Home > Science & Technology > Hell Ant Discovered From 99-Million-Year-Old Amber Fossil

Hell Ant Discovered From 99-Million-Year-Old Amber Fossil

Fossilized behavior is exceedingly rare, predation especially so. As paleontologists, we speculate about the function of ancient adaptations using available evidence, but to see an extinct predator (hell ant) in the act of capturing its prey is invaluable.

– Phillip Barden , Lead Author of Study

 

Not everyone knows that the tiny ants which belong to Hymenoptera are the most numerous insects on Earth. Irrespective of the extinction of many ant species over millions of years, there are around 10,000 species of ants on this planet now. A recent discovery of hell ant has made into the journal named ‘Current Biology’ with remarkable findings. This beautiful discovery was made public through the journal on August 6, 2020.

 



Amber Fossil Shows 'Hell Ant' Was Unlike Anything Alive Today | Smart News | Smithsonian Magazine
Hell ant ( Ceratomyrmex ellenbergeri ) predating on nymph of an extinct species close to cockroach ( Caputoraptor elegans ).

 

The Discovery Of Hell Ant

In a recent discovery in Myanmar (formerly Burma), a hell ant attacking its prey has been found in an amber fossil. This species of ants from the Cretaceous Period is thought to have become extinct about 65 million years ago, the same time around which dinosaurs became extinct. Hell ants are surely one of the primitive species of ants in this world.

This discovery was possible because the predator ant got stuck in the tree sap before it could finish its meal. When the sap became fossilized to amber over millions of years, the scientists could discover and analyze this beautiful species now.

This discovery has opened a huge area of study for entomologists as well as paleontologists. It is an achievement for the paleontologists who have discovered the species of Ceratomyrmex ellenbergeri in a 99-million-year-old fossil that too while actively feeding on another insect. The prey insect is believed to be a nymph of an extinct relative of cockroach, namely Caputoraptor elegans.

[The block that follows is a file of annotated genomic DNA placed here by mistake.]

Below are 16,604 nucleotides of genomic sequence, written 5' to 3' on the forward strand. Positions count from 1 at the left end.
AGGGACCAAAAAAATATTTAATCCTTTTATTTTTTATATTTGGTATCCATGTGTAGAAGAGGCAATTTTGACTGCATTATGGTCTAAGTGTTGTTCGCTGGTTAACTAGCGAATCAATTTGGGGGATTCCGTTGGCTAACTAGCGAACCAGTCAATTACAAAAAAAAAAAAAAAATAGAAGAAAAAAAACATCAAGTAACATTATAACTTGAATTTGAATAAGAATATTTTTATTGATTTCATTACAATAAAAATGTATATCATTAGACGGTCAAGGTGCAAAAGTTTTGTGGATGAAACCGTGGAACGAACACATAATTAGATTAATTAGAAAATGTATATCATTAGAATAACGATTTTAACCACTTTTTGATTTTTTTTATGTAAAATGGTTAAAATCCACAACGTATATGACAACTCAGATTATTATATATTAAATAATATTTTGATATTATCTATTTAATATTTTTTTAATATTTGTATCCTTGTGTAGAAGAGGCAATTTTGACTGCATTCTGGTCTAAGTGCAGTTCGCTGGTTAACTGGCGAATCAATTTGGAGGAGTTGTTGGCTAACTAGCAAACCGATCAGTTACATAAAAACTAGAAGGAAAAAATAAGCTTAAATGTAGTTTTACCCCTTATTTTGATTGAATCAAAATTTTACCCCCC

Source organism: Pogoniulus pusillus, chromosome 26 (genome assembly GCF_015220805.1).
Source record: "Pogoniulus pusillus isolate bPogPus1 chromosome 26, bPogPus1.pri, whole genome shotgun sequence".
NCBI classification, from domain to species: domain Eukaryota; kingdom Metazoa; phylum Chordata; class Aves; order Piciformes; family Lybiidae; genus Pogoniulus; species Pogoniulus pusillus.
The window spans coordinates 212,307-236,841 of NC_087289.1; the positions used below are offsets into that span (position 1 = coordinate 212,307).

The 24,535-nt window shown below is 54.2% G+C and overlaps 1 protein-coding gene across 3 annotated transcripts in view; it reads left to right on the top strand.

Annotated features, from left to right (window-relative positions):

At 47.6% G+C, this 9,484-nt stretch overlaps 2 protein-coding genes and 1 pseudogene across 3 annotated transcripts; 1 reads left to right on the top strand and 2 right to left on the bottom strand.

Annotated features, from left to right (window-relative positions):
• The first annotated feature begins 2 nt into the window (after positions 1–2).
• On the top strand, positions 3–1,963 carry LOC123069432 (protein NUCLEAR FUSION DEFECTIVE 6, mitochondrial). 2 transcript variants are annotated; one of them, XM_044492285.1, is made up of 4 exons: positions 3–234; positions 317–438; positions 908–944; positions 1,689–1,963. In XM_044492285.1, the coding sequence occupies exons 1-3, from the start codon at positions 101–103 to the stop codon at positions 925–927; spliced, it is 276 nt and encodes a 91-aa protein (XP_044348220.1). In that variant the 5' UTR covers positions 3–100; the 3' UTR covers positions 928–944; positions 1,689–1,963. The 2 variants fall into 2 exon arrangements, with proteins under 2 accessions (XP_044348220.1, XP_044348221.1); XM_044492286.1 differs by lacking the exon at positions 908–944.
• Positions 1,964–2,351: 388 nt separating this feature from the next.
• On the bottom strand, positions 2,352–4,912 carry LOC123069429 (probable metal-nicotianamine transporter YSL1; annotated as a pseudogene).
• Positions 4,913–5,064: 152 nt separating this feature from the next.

Evolution of Ants

The hell ant discovered in the amber fossil is unlike most of the insects which we can witness in the present world. The feeding habit of the predator compels us to think about ant evolution. The hell ant pins its prey to the horn-like paddle with the help of its lower mandibles moving vertically. The scientists think that in addition to this, the hell ant delivered an immobilizing sting, leaving the prey immobile.

Linguamyrmex vladi is another recently discovered hell ant which is thought to have used the metal-reinforced horn to impale prey. This mode of predation works by feeding on the hemolymph of the prey.

The NJIT team anticipates that the ability to move mouthparts vertically, like humans, must have been gained by the hell ants before the diverse horns. However, the insects which co-exist with us now, have only allowed horizontal movement. The hell ant in the fossil comprised of spiky mouthparts probably to drink their victims’ blood.

 

New study sheds light on evolution of hell ants from 100 million years ago | EurekAlert! Science News
Phylogeny and Cephalic Homology of Hell Ants and Modern Lineages

 

It is also speculated that the reason behind the hell ants becoming extinct was their specialized predatory behavior.

 

Future Prospect

This discovery is a result of Barden’s team in the New Jersey Institute of Technology (NJIT), the U.S.A., The Chinese Academy of Sciences, and the University of Rennes in France. The team has successfully provided this invaluable information through the amber fossil is looking forward to finding more similar fossils. The more the evidence, the better the ability and chances for the team to reach a concrete reason behind hell ant extinction. People surely ponder as to what led to the extinction of hell ant while their modern-day equivalents thrived.

 

 

Reference :

Phillip Barden et al. Specialized Predation Drives Aberrant Morphological Integration and Diversity in the Earliest Ants. Current Biology, published online August 6, 2020; DOI: 10.1016/j.cub.2020.06.106

 

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